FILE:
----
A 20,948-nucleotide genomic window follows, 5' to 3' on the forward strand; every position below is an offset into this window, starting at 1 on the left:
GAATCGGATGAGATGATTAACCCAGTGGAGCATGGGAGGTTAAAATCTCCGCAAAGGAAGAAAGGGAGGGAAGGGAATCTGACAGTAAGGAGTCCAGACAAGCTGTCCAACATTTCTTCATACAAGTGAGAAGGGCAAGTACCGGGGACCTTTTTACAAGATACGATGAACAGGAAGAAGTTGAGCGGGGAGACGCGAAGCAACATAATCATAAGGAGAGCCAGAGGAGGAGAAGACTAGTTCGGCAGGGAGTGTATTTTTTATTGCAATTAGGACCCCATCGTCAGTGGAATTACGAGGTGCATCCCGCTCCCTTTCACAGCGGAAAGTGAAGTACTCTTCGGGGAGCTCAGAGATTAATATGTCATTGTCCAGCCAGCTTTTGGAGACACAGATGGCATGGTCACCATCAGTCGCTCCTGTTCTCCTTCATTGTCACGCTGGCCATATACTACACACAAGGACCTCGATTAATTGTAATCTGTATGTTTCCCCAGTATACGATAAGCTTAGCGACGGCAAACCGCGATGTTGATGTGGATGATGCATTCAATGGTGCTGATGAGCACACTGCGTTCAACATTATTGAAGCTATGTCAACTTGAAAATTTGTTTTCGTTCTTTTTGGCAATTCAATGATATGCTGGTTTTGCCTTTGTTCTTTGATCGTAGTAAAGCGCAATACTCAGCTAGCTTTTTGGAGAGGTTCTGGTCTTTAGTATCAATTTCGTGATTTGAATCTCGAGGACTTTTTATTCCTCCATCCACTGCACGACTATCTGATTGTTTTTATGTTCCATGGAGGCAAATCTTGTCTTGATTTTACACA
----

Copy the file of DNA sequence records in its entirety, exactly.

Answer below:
A 20,948-nucleotide genomic window follows, 5' to 3' on the forward strand; every position below is an offset into this window, starting at 1 on the left:
GAATCGGATGAGATGATTAACCCAGTGGAGCATGGGAGGTTAAAATCTCCGCAAAGGAAGAAAGGGAGGGAAGGGAATCTGACAGTAAGGAGTCCAGACAAGCTGTCCAACATTTCTTCATACAAGTGAGAAGGGCAAGTACCGGGGACCTTTTTACAAGATACGATGAACAGGAAGAAGTTGAGCGGGGAGACGCGAAGCAACATAATCATAAGGAGAGCCAGAGGAGGAGAAGACTAGTTCGGCAGGGAGTGTATTTTTTATTGCAATTAGGACCCCATCGTCAGTGGAATTACGAGGTGCATCCCGCTCCCTTTCACAGCGGAAAGTGAAGTACTCTTCGGGGAGCTCAGAGATTAATATGTCATTGTCCAGCCAGCTTTTGGAGACACAGATGGCATGGTCACCATCAGTCGCTCCTGTTCTCCTTCATTGTCACGCTGGCCATATACTACACACAAGGACCTCGATTAATTGTAATCTGTATGTTTCCCCAGTATACGATAAGCTTAGCGACGGCAAACCGCGATGTTGATGTGGATGATGCATTCAATGGTGCTGATGAGCACACTGCGTTCAACATTATTGAAGCTATGTCAACTTGAAAATTTGTTTTCGTTCTTTTTGGCAATTCAATGATATGCTGGTTTTGCCTTTGTTCTTTGATCGTAGTAAAGCGCAATACTCAGCTAGCTTTTTGGAGAGGTTCTGGTCTTTAGTATCAATTTCGTGATTTGAATCTCGAGGACTTTTTATTCCTCCATCCACTGCACGACTATCTGATTGTTTTTATGTTCCATGGAGGCAAATCTTGTCTTGATTTTACACA